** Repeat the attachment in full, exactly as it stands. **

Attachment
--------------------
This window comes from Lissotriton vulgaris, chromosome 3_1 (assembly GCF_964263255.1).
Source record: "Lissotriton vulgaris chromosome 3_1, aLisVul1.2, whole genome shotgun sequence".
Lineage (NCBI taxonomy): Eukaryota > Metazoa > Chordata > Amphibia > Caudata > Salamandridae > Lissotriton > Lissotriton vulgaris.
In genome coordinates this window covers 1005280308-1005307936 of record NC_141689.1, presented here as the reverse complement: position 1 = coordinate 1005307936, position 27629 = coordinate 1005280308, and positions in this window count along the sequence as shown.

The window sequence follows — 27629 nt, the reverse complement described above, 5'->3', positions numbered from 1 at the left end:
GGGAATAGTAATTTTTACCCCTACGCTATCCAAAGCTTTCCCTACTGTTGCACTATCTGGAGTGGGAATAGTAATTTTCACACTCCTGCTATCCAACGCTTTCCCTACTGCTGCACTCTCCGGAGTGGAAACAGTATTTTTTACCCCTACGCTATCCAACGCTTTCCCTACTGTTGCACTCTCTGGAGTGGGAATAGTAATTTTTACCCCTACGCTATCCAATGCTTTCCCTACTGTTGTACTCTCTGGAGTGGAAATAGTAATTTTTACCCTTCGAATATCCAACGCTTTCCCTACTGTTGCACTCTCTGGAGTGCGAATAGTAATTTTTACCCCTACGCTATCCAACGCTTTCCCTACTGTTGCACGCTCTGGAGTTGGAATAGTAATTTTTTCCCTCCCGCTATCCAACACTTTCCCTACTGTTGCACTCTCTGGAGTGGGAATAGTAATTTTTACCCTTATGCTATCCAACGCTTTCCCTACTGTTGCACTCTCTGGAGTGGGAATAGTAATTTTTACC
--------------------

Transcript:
This window comes from Lissotriton vulgaris, chromosome 3_1 (assembly GCF_964263255.1).
Source record: "Lissotriton vulgaris chromosome 3_1, aLisVul1.2, whole genome shotgun sequence".
Lineage (NCBI taxonomy): Eukaryota > Metazoa > Chordata > Amphibia > Caudata > Salamandridae > Lissotriton > Lissotriton vulgaris.
In genome coordinates this window covers 1005280308-1005307936 of record NC_141689.1, presented here as the reverse complement: position 1 = coordinate 1005307936, position 27629 = coordinate 1005280308, and positions in this window count along the sequence as shown.

The window sequence follows — 27629 nt, the reverse complement described above, 5'->3', positions numbered from 1 at the left end:
GGGAATAGTAATTTTTACCCCTACGCTATCCAAAGCTTTCCCTACTGTTGCACTATCTGGAGTGGGAATAGTAATTTTCACACTCCTGCTATCCAACGCTTTCCCTACTGCTGCACTCTCCGGAGTGGAAACAGTATTTTTTACCCCTACGCTATCCAACGCTTTCCCTACTGTTGCACTCTCTGGAGTGGGAATAGTAATTTTTACCCCTACGCTATCCAATGCTTTCCCTACTGTTGTACTCTCTGGAGTGGAAATAGTAATTTTTACCCTTCGAATATCCAACGCTTTCCCTACTGTTGCACTCTCTGGAGTGCGAATAGTAATTTTTACCCCTACGCTATCCAACGCTTTCCCTACTGTTGCACGCTCTGGAGTTGGAATAGTAATTTTTTCCCTCCCGCTATCCAACACTTTCCCTACTGTTGCACTCTCTGGAGTGGGAATAGTAATTTTTACCCTTATGCTATCCAACGCTTTCCCTACTGTTGCACTCTCTGGAGTGGGAATAGTAATTTTTACC